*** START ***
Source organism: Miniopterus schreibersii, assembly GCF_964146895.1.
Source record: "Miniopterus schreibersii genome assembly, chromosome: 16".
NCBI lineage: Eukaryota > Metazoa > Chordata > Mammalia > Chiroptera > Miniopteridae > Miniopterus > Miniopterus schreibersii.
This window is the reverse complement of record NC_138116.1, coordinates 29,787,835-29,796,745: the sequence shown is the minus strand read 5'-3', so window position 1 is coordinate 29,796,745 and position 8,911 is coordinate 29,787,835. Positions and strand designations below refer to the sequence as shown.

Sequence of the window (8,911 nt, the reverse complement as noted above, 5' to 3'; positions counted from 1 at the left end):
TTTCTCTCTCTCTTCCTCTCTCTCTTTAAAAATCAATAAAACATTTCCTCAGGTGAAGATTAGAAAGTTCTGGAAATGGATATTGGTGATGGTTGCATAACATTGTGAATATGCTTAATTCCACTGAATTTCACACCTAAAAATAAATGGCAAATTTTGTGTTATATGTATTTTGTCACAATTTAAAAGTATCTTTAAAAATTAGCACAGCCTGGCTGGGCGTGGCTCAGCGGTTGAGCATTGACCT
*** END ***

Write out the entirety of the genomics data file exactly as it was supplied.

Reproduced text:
Source organism: Miniopterus schreibersii, assembly GCF_964146895.1.
Source record: "Miniopterus schreibersii genome assembly, chromosome: 16".
NCBI lineage: Eukaryota > Metazoa > Chordata > Mammalia > Chiroptera > Miniopteridae > Miniopterus > Miniopterus schreibersii.
This window is the reverse complement of record NC_138116.1, coordinates 29,787,835-29,796,745: the sequence shown is the minus strand read 5'-3', so window position 1 is coordinate 29,796,745 and position 8,911 is coordinate 29,787,835. Positions and strand designations below refer to the sequence as shown.

Sequence of the window (8,911 nt, the reverse complement as noted above, 5' to 3'; positions counted from 1 at the left end):
TTTCTCTCTCTCTTCCTCTCTCTCTTTAAAAATCAATAAAACATTTCCTCAGGTGAAGATTAGAAAGTTCTGGAAATGGATATTGGTGATGGTTGCATAACATTGTGAATATGCTTAATTCCACTGAATTTCACACCTAAAAATAAATGGCAAATTTTGTGTTATATGTATTTTGTCACAATTTAAAAGTATCTTTAAAAATTAGCACAGCCTGGCTGGGCGTGGCTCAGCGGTTGAGCATTGACCT